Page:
Mr. Perceval said, he should detain the House but a very few minutes, for he bad never been present at a debate in which he felt less anxiety to offer his sentiments. His opinions, indeed, had been so completely anticipated by the right honourable gentleman opposite, and the noble lord ander the gallery, that he could say nothing in addition to what they had advanced. He had never listened to a speech with more pleasure than he had to their's. He wished, however, to offer a few words in reply to some things that had fallen from the gentlemen opposite, and particularly from an honourable Member who had alluded to what he (Mr. Perceral) had said on the preceding evening. He had been Tepresented as the panegyrist of his own Administration as one who had asserted that it was the most virtuous, the most vigorous, and in every respect the most superlatively good one that ever was seen. He denied, however, that he had said any such thing. He had indulged very little indeed in panegyric upon his own Administration, for he had done it only by comparisou—(Hear, hear from the Opposition.) He would repeat, he had panegyrised it only in comparison with one which he had not been accustomed to extol so very highly, as to feel any thing like vanity in excelling, or in equalling it—(Loud cheers from the Ministerial benches.) It appeared, however, that in the opinion which he had expressed he was not singular : such, at least, was the inference fairly deducible from what the noble lord had said.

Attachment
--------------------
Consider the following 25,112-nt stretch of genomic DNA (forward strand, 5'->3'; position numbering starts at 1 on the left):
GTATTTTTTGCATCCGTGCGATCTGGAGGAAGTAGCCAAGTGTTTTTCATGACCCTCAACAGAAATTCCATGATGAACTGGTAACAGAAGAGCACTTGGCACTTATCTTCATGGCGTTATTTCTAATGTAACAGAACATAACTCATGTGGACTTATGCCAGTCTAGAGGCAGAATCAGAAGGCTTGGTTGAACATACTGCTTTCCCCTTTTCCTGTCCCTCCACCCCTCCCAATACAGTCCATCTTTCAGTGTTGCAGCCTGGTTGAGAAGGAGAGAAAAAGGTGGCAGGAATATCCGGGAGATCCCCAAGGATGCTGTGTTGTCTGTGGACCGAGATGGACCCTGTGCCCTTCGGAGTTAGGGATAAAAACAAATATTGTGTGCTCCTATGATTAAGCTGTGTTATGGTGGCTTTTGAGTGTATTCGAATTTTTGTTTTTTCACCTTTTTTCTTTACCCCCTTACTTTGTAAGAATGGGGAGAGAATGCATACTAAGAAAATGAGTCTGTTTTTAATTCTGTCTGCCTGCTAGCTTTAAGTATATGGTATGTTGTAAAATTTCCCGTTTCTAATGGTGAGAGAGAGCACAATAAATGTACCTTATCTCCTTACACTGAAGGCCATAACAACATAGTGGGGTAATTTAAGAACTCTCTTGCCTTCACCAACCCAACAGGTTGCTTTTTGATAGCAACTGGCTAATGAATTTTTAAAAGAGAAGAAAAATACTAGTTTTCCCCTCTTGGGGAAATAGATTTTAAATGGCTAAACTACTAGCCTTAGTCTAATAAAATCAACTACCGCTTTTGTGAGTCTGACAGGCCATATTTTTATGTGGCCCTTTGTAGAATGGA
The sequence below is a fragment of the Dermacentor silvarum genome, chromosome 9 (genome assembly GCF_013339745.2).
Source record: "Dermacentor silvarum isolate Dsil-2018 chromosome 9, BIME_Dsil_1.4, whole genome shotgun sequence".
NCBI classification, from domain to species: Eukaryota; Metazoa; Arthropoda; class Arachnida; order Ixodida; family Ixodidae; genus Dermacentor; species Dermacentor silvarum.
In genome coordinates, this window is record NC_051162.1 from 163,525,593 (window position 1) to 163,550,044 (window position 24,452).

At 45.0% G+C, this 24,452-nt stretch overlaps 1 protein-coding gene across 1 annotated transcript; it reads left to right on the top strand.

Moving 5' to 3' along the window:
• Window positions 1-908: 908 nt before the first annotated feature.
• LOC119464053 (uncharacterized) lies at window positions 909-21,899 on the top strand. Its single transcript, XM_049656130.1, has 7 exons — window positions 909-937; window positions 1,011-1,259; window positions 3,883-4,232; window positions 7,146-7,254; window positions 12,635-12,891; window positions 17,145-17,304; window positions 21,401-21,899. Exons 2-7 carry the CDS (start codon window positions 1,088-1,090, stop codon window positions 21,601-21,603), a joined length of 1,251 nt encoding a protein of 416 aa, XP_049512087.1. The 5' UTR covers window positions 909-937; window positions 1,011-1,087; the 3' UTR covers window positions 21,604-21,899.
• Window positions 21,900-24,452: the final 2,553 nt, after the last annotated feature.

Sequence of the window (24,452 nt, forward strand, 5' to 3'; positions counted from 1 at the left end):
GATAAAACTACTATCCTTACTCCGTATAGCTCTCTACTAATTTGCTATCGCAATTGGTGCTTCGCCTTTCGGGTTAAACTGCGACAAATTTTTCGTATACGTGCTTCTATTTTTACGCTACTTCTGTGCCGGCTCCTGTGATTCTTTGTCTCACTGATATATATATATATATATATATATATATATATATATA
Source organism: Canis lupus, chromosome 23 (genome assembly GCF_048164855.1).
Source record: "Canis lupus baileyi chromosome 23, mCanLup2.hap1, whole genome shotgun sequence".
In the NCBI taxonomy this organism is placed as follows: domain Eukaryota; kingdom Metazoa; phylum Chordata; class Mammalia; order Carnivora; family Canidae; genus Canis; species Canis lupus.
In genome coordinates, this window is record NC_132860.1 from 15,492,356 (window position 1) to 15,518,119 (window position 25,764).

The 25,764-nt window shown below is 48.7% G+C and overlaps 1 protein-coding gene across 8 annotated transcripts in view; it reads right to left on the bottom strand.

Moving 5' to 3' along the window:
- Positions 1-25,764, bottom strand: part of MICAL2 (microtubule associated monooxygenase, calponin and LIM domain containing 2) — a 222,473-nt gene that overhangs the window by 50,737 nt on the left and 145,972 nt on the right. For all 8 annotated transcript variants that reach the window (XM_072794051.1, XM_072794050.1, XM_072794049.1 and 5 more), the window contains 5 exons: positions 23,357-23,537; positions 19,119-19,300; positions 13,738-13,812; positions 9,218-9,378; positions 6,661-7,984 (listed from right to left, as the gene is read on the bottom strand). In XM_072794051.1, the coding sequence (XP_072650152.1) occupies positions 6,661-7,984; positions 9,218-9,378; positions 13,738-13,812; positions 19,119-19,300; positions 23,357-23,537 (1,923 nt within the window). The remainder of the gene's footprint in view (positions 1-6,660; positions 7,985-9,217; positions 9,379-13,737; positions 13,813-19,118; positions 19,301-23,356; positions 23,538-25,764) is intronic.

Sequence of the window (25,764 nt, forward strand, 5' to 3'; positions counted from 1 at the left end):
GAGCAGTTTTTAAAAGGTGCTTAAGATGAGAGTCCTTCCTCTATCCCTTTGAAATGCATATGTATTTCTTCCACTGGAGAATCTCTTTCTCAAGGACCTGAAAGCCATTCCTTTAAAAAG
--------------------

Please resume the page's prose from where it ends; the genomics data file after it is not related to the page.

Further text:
- The people, it seemed, would rather have the present feeble and unsuccessful Administration, with all the demerits